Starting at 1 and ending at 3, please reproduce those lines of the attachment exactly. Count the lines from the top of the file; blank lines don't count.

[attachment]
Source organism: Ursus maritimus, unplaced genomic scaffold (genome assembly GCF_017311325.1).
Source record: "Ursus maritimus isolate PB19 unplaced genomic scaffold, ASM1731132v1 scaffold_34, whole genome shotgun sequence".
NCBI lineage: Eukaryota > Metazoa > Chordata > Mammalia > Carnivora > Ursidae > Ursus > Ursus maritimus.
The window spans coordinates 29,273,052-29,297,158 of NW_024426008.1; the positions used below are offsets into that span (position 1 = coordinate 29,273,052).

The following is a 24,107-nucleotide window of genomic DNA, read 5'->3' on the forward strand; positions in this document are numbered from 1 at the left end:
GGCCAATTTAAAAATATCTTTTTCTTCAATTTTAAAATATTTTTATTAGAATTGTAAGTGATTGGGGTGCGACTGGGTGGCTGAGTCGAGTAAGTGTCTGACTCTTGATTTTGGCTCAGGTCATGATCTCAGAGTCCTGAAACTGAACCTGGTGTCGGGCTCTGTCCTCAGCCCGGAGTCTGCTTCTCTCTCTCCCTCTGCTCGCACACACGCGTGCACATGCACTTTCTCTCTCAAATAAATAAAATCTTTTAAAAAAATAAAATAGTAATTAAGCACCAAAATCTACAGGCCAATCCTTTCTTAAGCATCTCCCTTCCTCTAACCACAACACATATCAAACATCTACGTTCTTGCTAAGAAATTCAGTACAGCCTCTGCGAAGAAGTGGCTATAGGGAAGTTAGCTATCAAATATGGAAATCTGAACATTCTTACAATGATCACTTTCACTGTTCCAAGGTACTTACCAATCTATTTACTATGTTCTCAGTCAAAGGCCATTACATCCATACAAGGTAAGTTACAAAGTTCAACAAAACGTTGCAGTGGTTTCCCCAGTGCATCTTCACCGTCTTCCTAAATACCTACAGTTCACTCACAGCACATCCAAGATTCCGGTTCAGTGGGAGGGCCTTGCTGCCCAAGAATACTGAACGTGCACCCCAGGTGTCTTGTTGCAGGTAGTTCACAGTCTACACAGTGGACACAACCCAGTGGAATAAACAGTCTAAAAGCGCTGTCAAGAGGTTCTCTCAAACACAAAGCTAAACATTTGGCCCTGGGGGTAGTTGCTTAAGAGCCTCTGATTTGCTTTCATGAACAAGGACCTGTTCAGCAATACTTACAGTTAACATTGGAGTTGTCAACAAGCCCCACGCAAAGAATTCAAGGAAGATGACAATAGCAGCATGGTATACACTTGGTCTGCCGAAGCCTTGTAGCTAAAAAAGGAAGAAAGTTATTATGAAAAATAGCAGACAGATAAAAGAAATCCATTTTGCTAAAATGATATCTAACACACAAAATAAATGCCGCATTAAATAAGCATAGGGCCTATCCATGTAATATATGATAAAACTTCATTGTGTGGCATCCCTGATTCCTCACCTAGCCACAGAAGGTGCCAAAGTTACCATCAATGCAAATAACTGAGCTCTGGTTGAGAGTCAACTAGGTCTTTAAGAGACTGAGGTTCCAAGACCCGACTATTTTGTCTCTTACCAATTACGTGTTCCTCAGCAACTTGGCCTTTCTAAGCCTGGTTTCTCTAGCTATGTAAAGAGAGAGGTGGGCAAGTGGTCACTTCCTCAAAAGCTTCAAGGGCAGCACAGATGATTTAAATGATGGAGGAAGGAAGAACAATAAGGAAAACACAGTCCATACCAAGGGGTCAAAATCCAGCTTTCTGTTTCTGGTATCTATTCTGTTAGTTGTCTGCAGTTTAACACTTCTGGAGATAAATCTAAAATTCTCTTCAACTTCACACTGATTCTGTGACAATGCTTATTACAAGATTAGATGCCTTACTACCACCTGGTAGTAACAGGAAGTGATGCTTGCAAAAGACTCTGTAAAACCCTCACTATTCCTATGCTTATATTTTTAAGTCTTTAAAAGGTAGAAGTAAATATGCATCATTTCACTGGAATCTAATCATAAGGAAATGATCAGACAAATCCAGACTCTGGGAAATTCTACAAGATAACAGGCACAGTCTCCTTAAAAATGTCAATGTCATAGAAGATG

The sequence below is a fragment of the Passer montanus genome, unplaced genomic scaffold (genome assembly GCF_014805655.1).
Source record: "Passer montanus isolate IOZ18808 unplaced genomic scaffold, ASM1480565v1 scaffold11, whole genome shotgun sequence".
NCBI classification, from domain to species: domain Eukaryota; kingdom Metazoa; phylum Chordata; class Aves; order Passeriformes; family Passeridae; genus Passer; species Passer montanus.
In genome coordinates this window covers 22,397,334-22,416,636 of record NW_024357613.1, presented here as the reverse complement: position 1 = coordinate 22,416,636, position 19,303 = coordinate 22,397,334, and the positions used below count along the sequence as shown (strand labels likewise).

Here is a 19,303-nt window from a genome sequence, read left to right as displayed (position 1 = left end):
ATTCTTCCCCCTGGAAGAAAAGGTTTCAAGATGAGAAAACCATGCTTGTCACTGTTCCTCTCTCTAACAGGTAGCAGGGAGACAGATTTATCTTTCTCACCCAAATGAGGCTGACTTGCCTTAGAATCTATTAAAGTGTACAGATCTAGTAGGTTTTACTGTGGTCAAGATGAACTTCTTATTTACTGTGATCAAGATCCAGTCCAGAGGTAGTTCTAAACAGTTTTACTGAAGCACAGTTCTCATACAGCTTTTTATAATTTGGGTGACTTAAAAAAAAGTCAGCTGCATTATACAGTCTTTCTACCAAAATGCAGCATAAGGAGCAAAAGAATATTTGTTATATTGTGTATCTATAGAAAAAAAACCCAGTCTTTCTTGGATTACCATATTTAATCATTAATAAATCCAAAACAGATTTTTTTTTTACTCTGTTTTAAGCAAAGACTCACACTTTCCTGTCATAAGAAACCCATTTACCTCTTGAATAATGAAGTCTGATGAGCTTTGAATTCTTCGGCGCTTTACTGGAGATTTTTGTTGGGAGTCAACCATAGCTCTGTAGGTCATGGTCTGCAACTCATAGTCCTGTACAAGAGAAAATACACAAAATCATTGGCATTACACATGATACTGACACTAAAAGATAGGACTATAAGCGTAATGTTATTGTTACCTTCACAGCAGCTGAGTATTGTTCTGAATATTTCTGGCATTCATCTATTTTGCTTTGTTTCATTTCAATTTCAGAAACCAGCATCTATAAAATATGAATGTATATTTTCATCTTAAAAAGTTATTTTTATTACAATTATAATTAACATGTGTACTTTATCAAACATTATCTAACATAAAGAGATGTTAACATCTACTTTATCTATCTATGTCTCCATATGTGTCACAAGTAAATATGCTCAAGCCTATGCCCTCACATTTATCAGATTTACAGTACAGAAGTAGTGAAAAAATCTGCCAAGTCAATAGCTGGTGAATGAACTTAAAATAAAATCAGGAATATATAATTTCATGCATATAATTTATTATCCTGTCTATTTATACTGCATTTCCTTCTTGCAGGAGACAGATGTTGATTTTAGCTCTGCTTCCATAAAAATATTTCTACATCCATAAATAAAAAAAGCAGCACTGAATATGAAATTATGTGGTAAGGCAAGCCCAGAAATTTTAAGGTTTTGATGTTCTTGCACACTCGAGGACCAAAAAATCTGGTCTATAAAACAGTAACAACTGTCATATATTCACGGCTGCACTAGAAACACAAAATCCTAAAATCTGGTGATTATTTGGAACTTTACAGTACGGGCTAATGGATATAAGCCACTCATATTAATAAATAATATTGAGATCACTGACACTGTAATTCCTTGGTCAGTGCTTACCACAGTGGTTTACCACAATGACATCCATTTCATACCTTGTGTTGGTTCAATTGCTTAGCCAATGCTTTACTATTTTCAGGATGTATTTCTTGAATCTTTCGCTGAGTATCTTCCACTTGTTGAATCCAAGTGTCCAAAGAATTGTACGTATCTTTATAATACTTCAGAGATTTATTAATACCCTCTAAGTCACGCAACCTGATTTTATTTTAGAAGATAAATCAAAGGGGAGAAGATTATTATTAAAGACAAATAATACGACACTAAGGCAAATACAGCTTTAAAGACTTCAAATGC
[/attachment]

Source organism: Ursus maritimus, unplaced genomic scaffold (genome assembly GCF_017311325.1).
Source record: "Ursus maritimus isolate PB19 unplaced genomic scaffold, ASM1731132v1 scaffold_34, whole genome shotgun sequence".
NCBI lineage: Eukaryota > Metazoa > Chordata > Mammalia > Carnivora > Ursidae > Ursus > Ursus maritimus.